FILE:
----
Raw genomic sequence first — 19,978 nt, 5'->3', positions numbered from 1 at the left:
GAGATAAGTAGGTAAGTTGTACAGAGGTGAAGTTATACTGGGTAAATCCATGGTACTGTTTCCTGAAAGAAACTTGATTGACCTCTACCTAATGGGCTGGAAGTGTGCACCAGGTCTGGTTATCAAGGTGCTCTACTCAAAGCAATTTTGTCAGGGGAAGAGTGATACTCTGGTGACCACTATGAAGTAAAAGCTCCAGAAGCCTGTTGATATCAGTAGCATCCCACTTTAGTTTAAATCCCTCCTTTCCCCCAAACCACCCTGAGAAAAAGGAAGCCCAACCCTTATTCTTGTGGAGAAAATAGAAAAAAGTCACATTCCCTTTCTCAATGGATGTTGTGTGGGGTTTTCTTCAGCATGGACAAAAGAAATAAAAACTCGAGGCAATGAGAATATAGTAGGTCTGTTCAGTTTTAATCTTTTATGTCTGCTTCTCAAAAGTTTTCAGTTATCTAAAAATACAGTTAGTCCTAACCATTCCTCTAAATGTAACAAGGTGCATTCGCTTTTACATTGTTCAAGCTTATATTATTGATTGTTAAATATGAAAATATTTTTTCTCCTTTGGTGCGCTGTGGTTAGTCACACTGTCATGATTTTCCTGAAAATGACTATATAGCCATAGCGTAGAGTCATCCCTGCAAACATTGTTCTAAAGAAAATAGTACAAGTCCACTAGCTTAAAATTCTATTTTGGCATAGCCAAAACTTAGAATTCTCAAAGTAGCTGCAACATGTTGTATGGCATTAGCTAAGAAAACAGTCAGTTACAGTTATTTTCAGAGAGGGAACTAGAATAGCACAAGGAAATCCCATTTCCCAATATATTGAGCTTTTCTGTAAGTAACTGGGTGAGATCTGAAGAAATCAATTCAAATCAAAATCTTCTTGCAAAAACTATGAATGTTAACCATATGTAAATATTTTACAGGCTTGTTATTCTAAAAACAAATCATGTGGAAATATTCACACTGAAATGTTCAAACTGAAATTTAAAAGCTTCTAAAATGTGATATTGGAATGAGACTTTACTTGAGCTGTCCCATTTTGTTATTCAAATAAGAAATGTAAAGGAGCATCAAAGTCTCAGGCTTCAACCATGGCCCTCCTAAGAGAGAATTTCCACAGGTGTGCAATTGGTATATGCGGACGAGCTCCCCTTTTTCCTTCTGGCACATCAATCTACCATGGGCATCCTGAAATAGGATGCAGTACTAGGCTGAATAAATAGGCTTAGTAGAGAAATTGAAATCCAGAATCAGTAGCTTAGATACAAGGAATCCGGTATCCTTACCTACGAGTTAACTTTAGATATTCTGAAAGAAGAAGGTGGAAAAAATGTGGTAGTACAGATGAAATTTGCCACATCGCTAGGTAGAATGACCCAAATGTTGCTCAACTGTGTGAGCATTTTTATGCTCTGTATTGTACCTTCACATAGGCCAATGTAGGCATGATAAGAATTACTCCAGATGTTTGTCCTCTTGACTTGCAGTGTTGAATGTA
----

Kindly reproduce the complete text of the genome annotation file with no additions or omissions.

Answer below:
Raw genomic sequence first — 19,978 nt, 5'->3', positions numbered from 1 at the left:
GAGATAAGTAGGTAAGTTGTACAGAGGTGAAGTTATACTGGGTAAATCCATGGTACTGTTTCCTGAAAGAAACTTGATTGACCTCTACCTAATGGGCTGGAAGTGTGCACCAGGTCTGGTTATCAAGGTGCTCTACTCAAAGCAATTTTGTCAGGGGAAGAGTGATACTCTGGTGACCACTATGAAGTAAAAGCTCCAGAAGCCTGTTGATATCAGTAGCATCCCACTTTAGTTTAAATCCCTCCTTTCCCCCAAACCACCCTGAGAAAAAGGAAGCCCAACCCTTATTCTTGTGGAGAAAATAGAAAAAAGTCACATTCCCTTTCTCAATGGATGTTGTGTGGGGTTTTCTTCAGCATGGACAAAAGAAATAAAAACTCGAGGCAATGAGAATATAGTAGGTCTGTTCAGTTTTAATCTTTTATGTCTGCTTCTCAAAAGTTTTCAGTTATCTAAAAATACAGTTAGTCCTAACCATTCCTCTAAATGTAACAAGGTGCATTCGCTTTTACATTGTTCAAGCTTATATTATTGATTGTTAAATATGAAAATATTTTTTCTCCTTTGGTGCGCTGTGGTTAGTCACACTGTCATGATTTTCCTGAAAATGACTATATAGCCATAGCGTAGAGTCATCCCTGCAAACATTGTTCTAAAGAAAATAGTACAAGTCCACTAGCTTAAAATTCTATTTTGGCATAGCCAAAACTTAGAATTCTCAAAGTAGCTGCAACATGTTGTATGGCATTAGCTAAGAAAACAGTCAGTTACAGTTATTTTCAGAGAGGGAACTAGAATAGCACAAGGAAATCCCATTTCCCAATATATTGAGCTTTTCTGTAAGTAACTGGGTGAGATCTGAAGAAATCAATTCAAATCAAAATCTTCTTGCAAAAACTATGAATGTTAACCATATGTAAATATTTTACAGGCTTGTTATTCTAAAAACAAATCATGTGGAAATATTCACACTGAAATGTTCAAACTGAAATTTAAAAGCTTCTAAAATGTGATATTGGAATGAGACTTTACTTGAGCTGTCCCATTTTGTTATTCAAATAAGAAATGTAAAGGAGCATCAAAGTCTCAGGCTTCAACCATGGCCCTCCTAAGAGAGAATTTCCACAGGTGTGCAATTGGTATATGCGGACGAGCTCCCCTTTTTCCTTCTGGCACATCAATCTACCATGGGCATCCTGAAATAGGATGCAGTACTAGGCTGAATAAATAGGCTTAGTAGAGAAATTGAAATCCAGAATCAGTAGCTTAGATACAAGGAATCCGGTATCCTTACCTACGAGTTAACTTTAGATATTCTGAAAGAAGAAGGTGGAAAAAATGTGGTAGTACAGATGAAATTTGCCACATCGCTAGGTAGAATGACCCAAATGTTGCTCAACTGTGTGAGCATTTTTATGCTCTGTATTGTACCTTCACATAGGCCAATGTAGGCATGATAAGAATTACTCCAGATGTTTGTCCTCTTGACTTGCAGTGTTGAATGTA